Parlor tools

American Comedian Mitch Hedberg once said “This shirt is dry clean only. Which means…it’s dirty.” It would appear that Mitch was one of us who determined cleaning, especially when it took special measures, wasn’t a high priority.

I can’t help but think of this thought process when I visit farms. Cleaning cow’s teats is hard work.  Cleaning dirty cows teats is even harder.  From the beginning of discussing milk quality, people have spoken about milking clean dry teats.  People have tried numerous tools to produce different results but in the end cleaning teats, especially ones brought to the parlor dirty, is hard work.

Tools are available to aid the process, better dips, better towels and even machines promising the ability to reduce labor and improve consistency are readily available. Since the beginning of history man has developed tools to aid in the process of doing the work.  As a matter of fact the development of tools is one of the things that differentiate human beings as a species.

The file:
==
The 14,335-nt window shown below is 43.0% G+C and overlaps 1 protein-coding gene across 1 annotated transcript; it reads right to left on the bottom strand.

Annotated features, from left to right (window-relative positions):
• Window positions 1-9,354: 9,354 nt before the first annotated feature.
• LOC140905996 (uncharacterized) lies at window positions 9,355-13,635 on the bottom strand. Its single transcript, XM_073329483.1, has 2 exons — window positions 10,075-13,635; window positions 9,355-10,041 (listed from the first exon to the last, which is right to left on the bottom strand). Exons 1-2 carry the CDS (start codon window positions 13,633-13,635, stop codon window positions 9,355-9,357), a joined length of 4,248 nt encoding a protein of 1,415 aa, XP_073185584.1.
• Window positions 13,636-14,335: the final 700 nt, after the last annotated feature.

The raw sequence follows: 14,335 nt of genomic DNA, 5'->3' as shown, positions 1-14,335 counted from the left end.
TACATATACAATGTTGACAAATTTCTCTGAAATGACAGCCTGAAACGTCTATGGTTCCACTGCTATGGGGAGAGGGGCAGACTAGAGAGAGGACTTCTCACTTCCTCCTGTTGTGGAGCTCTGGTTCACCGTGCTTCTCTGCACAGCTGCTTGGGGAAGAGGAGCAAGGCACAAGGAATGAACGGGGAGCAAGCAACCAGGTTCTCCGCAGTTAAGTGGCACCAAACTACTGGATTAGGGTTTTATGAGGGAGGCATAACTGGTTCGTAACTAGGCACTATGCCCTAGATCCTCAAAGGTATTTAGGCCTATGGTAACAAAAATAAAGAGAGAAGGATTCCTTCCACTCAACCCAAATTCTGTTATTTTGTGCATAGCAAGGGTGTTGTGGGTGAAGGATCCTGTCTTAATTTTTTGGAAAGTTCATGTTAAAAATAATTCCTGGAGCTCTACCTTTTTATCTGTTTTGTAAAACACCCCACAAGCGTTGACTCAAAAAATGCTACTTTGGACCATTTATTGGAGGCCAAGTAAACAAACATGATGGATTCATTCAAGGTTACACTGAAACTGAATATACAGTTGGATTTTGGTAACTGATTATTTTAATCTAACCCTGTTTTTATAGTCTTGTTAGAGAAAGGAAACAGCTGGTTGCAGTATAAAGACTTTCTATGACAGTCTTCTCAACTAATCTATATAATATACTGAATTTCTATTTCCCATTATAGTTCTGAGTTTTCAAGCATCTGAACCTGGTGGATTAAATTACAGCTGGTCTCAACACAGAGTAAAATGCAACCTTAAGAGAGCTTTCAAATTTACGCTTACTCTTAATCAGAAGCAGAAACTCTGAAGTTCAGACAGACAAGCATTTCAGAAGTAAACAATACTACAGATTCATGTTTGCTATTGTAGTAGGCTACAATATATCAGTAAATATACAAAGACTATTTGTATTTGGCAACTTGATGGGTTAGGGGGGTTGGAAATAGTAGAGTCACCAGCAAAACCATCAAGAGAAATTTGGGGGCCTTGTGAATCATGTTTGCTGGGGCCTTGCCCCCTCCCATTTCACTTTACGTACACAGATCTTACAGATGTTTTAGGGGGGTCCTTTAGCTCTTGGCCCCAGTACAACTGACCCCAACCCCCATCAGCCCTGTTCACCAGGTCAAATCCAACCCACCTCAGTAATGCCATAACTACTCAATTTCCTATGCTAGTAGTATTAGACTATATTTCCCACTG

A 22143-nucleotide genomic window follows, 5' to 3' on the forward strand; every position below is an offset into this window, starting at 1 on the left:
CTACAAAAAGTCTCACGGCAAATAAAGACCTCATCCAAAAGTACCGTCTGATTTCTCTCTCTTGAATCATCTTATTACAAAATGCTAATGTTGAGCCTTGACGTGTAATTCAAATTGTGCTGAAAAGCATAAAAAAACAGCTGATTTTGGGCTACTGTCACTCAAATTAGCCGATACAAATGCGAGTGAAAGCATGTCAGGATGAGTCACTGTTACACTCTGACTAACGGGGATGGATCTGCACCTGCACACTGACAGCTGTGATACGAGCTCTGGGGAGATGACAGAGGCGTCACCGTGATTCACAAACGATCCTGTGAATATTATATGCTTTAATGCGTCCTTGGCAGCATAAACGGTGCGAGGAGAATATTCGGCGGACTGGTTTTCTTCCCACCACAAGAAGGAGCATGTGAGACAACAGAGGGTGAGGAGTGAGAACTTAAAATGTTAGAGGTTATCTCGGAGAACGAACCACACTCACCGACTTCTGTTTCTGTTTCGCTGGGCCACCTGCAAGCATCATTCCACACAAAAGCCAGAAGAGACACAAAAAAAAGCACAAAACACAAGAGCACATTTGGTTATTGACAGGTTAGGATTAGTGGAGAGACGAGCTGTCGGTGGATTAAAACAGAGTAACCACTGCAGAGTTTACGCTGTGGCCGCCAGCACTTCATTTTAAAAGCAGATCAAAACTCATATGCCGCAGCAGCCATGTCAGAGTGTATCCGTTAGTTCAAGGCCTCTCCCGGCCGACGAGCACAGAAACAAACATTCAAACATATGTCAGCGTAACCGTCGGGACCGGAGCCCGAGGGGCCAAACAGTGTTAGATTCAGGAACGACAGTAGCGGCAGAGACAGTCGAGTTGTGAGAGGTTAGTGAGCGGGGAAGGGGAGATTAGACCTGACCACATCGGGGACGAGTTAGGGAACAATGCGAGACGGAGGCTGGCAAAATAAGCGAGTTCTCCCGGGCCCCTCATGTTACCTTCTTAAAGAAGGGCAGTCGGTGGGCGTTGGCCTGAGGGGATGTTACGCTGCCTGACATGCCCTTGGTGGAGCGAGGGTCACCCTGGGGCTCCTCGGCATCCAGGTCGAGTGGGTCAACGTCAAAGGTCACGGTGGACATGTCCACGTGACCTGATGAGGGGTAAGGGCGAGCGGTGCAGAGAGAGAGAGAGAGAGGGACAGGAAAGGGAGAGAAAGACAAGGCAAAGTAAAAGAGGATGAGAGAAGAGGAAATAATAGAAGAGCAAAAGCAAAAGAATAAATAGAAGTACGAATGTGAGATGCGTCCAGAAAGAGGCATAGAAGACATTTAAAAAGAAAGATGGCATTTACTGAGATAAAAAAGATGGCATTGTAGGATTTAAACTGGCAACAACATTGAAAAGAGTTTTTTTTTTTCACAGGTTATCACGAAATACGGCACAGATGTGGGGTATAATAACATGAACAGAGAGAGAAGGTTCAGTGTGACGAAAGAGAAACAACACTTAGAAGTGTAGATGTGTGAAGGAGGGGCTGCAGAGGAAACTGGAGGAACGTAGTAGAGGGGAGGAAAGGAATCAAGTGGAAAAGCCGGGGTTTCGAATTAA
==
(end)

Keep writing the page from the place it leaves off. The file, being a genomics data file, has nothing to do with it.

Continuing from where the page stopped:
The issue I most often see then is not the development or access to tools; it is the implementation of them into the existing routine. Take a look at what you are asking the milkers to do; is it realistic to expect them to deliver clean dry teats in the time they are allowed?  Can they consistently deliver the three rules of cow preparation, 15 secs of stimulation, 30 seconds of contact time and 90 secs of lag time?

Tools will always exist; tools will likely always improve, the job of managers and support people then is to properly implement them into the daily tasks with the best likelihood of success.


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